The independent review of early reading
conducted by Jim Rose (final report 2006) confirmed that ‘high quality phonic
work’ should be the prime means for teaching children how to read and spell
words. The review also highlighted the
importance of developing from the earliest stages children’s speaking and
listening skills, ensuring that beginner readers are ready to get off to a good
start in phonic work by the age of five.
Such work should happen discreetly within a broad and rich language
The nursery has chosen to follow the
Primary National Strategy’s new phonics resource Letters and Sounds, written in response to the review, as a tool to
support staff with this area of the curriculum.
As we are supporting children in the initial stages of phonics our main
focus will be on phase one of the document which concentrates on the
development of speaking and listening skills as being crucially important in
their own right in paving the way for high quality phonic work. Most children will be ready, by the age of
five, to begin on the more structured phonics programme, equipping them with
the skills they need to become fluent readers by the age of seven.
Staff will plan weekly activities for the
children which will promote areas such as general sound discrimination, rhythm
and rhyme, alliteration, voice sounds and oral blending and segmenting. By using a multi-sensory approach, children
are encouraged to learn from a variety of stimuli through visual, auditory and
kinaesthetic activities, making the process easy and enjoyable for the children
to understand and apply.
As the activities focus on speaking and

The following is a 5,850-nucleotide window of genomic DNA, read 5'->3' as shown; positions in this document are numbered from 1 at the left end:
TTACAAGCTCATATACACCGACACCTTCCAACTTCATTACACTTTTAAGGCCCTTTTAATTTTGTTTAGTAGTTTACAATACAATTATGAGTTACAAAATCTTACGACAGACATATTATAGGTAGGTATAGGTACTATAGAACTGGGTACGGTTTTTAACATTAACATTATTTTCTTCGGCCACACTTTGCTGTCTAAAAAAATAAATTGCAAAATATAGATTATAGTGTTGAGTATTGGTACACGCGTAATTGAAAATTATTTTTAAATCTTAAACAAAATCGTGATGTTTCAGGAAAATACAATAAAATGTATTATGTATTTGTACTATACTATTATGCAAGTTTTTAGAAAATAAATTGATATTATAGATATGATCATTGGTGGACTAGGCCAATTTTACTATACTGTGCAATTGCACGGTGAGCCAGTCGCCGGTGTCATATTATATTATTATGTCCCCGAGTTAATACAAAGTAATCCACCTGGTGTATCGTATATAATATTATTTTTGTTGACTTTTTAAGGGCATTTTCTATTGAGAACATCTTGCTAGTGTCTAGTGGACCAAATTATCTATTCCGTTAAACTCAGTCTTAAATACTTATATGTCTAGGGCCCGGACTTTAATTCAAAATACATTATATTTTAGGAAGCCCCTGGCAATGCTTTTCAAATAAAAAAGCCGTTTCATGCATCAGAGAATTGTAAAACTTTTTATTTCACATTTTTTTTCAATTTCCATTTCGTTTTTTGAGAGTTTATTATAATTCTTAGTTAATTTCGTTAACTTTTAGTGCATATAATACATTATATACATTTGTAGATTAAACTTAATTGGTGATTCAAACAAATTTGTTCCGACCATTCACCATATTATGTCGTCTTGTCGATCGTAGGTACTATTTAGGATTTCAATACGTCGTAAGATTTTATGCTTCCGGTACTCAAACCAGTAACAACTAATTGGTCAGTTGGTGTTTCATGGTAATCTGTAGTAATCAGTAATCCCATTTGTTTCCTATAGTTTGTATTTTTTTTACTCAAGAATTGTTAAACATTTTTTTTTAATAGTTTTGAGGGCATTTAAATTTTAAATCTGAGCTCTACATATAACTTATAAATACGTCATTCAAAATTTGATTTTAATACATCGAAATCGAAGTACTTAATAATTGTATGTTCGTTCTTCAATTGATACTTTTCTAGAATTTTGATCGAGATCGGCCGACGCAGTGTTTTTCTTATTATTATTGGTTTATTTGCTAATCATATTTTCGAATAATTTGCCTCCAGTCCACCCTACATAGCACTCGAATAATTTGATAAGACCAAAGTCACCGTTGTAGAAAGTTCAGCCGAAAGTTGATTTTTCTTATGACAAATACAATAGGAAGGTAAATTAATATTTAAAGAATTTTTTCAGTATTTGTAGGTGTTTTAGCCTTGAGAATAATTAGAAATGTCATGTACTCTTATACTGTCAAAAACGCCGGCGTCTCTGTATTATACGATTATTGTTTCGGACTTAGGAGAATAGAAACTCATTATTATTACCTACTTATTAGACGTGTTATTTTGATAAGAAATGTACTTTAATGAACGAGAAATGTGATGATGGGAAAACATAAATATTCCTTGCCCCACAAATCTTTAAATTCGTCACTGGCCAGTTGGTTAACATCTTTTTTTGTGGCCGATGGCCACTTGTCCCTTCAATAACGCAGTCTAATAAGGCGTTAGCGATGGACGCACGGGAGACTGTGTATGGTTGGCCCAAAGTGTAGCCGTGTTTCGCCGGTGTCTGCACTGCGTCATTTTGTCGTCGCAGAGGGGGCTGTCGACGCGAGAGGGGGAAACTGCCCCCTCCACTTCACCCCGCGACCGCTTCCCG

listening, this also helps staff to strengthen the provision for children
learning English as an additional language.
and Sharing Books
Children benefit hugely by being introduced
to books from an early age. Lots of
opportunities are provided for the children to engage with books that fire
their imagination and interest. They are
able to peruse books freely as well as sharing them with an adult. This motivates them to value reading and
develop a life-long love of books. The
children are welcome to borrow any of our books to share with parents at
home. We also encourage parents to come
into the nursery and share a favourite book of their child’s with all the
children (if you feel brave enough!).
This is especially valuable when read in a different home language as it
values the child’s own language and the other children can listen to new sounds
while still following a familiar story through the pictures.
Before a child can acquire the fine motor
skills needed for pencil control, they need to develop their gross motor skills
by having the opportunity for making large movements. Every time a child repeats these large
movements, be it making circle patterns in the sand or up and down brush
strokes with the paint brush, they are creating pathways in the brain which
later help with the development of their pencil control.
Research has shown that it is very
detrimental to encourage children to overwrite (e.g. joining the dots) before
they have gained the necessary gross motor skills. This would be similar to an adult trying to
write with their opposite hand, the
muscles in the hand become strained and posture is tense. We would also be
setting the children, who are not yet ready, up to fail. Children who have been encouraged to practice
this too early have much poorer handwriting later on. We therefore favour the approach of letting
the children do their own mark making (emergent writing) and allowing them to
develop letter formations in a more relaxed way, at their own pace. We provide lots of opportunities for mark making
throughout the nursery, not just at the writing table. We encourage and praise the children’s
efforts, whatever their ‘name’ or words look like, which spurs them on to try
This policy was reviewed in May 2017.